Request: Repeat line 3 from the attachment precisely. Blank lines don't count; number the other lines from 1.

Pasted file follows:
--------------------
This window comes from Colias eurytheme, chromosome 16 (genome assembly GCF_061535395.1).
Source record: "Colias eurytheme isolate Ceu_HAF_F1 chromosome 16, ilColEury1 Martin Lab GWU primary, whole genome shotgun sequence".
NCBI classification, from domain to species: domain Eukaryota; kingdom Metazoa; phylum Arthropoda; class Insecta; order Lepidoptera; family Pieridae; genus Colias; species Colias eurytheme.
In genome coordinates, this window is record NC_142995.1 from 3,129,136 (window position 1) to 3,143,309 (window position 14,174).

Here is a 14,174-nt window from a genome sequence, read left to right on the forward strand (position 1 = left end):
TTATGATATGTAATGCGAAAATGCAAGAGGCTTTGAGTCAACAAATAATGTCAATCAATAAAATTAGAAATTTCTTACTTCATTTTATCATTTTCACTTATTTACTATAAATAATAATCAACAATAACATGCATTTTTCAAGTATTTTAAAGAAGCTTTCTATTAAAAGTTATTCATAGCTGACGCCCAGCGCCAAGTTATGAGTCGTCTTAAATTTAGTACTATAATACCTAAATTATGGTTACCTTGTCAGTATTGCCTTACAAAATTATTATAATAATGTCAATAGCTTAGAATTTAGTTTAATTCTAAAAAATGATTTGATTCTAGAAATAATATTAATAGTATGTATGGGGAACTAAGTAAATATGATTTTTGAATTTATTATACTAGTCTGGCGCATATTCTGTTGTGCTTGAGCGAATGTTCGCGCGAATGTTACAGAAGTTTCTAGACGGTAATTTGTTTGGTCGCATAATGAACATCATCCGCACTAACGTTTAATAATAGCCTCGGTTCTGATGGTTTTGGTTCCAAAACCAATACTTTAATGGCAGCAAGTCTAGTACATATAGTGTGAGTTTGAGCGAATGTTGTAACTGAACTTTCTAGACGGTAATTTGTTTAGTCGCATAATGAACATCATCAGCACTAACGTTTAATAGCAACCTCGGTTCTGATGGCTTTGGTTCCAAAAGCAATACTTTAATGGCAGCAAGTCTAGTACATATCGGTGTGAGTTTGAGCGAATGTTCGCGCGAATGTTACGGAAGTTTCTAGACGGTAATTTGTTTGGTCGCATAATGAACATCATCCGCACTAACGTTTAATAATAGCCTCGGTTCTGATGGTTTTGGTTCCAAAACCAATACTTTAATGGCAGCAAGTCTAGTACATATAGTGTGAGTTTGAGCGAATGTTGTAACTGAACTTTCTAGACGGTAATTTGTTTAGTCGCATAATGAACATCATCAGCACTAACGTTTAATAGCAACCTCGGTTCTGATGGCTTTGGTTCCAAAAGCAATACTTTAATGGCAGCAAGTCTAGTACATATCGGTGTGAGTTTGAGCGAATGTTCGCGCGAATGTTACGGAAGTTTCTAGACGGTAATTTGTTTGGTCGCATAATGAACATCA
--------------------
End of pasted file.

NCBI classification, from domain to species: domain Eukaryota; kingdom Metazoa; phylum Arthropoda; class Insecta; order Lepidoptera; family Pieridae; genus Colias; species Colias eurytheme.